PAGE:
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Eftpos goes QR with new payment network

Eftpos QR code paymentsCovid check-ins give QR shot in arm…

QR codes have become familiar at the doors to retailers and other premises – now they’re about to hit eftpos payments both instore and online.

Eftpos is hoping to capitalise on Australians increased familiarity with QR codes, courtesy of Covid-19 check-ins, to drive adoption of its planned QR code payment network.

The payment provider will being trialling the network, which it says will be ‘low cost’ for retailers, by mid-year. National rollout is expected to be completed in 2022.

“The QR code payments network will enable local home-grown innovation.”

Customers will scan a QR code generated by the retailer to pay for items using their preferred digital wallet. As well as being means of payment, the offering can link to loyalty programs and special offers, and issue digital receipts.

Eftpos says the solution will work ‘by generating unique QR codes containing transaction details that are captured on a consumer’s mobile phone, initiating a secure digital wallet payment that is seamlessly integrated with the merchant’s loyalty service provider’.

Stephen Benton, eftpos CEO, says the QR payment will be faster and secure, while providing ‘deeper customer engagement’ for eftpos members.

“Initiating secure purchase transactions using a consumers’ preferred digital wallet unlocks a wealth of extra benefits that will transform the way Australians choose to pay,” Benton says.

He says the technology allows merchants to grow their digital sales with low cost QR acceptance using enriched data and integrated customer loyalty services.

“The QR code payments network will enable local home-grown innovation by connecting numerous APIs, consumer digital wallets, and supporting technologies on top of the existing eftpos network rails, providing choice and potential cost savings for local businesses,” Benton says.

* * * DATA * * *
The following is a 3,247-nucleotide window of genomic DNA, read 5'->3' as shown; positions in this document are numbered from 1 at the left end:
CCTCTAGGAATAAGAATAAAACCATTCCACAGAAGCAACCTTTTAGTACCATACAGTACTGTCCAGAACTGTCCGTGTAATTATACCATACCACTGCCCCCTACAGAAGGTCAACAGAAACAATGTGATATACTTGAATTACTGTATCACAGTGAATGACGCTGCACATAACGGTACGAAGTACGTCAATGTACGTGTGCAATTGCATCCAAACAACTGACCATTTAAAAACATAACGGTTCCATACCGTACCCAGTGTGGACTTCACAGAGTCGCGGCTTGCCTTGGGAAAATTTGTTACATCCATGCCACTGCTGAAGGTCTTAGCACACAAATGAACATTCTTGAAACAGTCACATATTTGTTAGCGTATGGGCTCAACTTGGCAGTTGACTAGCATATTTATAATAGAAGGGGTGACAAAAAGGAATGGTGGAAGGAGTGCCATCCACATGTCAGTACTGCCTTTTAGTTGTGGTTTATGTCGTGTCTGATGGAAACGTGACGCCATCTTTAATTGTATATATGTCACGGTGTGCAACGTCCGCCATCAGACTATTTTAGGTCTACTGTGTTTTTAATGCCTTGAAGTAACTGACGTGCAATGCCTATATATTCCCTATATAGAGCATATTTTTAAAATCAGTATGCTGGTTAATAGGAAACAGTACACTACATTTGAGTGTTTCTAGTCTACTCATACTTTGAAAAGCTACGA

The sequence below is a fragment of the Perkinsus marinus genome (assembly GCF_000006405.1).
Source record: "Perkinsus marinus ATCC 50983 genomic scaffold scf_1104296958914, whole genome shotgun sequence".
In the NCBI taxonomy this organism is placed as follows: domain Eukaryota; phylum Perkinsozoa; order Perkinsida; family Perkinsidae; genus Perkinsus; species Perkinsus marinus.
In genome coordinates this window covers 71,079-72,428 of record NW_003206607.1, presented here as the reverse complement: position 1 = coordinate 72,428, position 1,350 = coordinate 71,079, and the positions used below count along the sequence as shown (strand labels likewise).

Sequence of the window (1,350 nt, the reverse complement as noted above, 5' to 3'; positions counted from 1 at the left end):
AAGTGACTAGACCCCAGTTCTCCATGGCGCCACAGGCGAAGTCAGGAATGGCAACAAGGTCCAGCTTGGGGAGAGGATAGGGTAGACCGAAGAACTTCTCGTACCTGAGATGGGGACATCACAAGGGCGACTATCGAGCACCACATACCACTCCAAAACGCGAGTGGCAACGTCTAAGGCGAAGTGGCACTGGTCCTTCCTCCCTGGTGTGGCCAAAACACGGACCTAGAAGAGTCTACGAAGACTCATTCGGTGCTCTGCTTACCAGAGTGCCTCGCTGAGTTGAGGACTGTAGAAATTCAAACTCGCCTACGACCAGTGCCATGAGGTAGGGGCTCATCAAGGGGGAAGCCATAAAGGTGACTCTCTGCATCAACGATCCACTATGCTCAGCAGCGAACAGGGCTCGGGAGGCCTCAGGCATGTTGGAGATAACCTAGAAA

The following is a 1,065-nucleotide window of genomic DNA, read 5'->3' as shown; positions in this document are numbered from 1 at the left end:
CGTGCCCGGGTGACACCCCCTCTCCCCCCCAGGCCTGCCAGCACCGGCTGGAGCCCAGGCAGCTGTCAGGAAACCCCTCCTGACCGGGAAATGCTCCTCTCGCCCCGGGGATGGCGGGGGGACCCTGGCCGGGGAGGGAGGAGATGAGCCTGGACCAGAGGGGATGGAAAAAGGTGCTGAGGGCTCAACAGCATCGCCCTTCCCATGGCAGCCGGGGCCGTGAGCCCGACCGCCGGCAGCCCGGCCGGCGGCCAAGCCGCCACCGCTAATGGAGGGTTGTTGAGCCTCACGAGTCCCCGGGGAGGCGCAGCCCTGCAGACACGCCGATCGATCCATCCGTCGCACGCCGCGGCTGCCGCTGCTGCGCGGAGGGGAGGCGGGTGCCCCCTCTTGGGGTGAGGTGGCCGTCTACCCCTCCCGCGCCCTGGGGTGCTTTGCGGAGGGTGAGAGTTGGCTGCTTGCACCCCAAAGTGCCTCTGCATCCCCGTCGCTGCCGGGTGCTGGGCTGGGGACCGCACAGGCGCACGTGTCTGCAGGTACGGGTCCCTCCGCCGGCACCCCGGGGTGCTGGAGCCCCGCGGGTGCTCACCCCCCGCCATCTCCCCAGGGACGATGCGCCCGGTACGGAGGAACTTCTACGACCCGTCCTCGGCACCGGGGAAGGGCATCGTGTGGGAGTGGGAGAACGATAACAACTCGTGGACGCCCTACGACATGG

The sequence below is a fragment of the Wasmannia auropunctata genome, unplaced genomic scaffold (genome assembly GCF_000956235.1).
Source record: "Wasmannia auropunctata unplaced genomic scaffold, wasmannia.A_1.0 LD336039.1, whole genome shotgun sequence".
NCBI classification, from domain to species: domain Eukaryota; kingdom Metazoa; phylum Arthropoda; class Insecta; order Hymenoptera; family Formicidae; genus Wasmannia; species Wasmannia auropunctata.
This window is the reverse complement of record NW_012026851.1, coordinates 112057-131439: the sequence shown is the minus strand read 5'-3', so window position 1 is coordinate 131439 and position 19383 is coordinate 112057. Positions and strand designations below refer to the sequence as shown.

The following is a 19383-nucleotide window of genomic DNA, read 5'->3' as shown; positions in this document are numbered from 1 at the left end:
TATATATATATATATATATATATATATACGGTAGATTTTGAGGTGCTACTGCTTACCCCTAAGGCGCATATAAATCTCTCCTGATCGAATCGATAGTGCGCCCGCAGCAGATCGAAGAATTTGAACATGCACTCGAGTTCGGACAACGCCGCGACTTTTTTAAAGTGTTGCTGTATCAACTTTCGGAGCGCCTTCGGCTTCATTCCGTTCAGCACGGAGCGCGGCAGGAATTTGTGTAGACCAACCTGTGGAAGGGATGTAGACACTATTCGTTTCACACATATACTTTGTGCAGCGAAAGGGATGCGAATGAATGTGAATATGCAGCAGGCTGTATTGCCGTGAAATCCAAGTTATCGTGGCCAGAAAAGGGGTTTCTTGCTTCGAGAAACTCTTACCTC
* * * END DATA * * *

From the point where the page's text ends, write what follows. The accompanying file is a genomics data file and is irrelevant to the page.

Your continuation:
Eftpos has previously noted that QR codes are a good tool to bridge people, products and services in many ways, not just payments, due to the open standard, simplicity, capability of carrying different types of information and low implementation costs both on issuing and acceptance sides.

Both Paypal and instant payment app BeemIt, which eftpos purchased late last year, are already using QR codes. Individual retailers, too, have played with QR payments. Starbucks has been highly successful with its QR-based wallet app for in-store and online pre-ordering. It is, however, a closed single-retailer offering.

In China, where Alipay and WeChat Pay reign supreme, QR payments have surpassed cash and cards for both in-store transaction volumes and value for several years. So successful is QR payment in the country, where QR codes are everywhere, that even street musicians use them to collect cash.

In Australia, however, while use of contactless payments is high, use of digital wallets – required for the QR code payments – is not. Roy Morgan’s Digital Payments Report showed just 10.8 percent of Australians were using non-bank contactless mobile payment services such as Apple Pay and Google Pay last year. That is, however, a sharp jump from previous years, where just 7.1 percent used the technologies. (Apple Pay led the way, used by 6.5 percent, with Google Pay used by 4.1 percent and Samsung Pay languishing on one percent.)

For eftpos, the QR code payment network is one of five key areas the company is focused on, alongside mobile wallets, digital identity, ecom and API and fintech access, as part of its digital strategy.

The company has also just launched a new real-time deposit and withdrawal messaging capability through the Beem IT mobile wallet, in a move it says aims to boost productivity for Australian businesses.

Benton says the new capability could significantly enhance productivity for many businesses by replacing manual processes with real time transfer of funds between parties, while also providing enhanced transparency and controls.

The message set could also be used for a range of peer-to-peer or business to consumer use cases such as insurance payouts, government disbursements, rebates or instant payroll.

Eftpos did not respond to requests for additional information.

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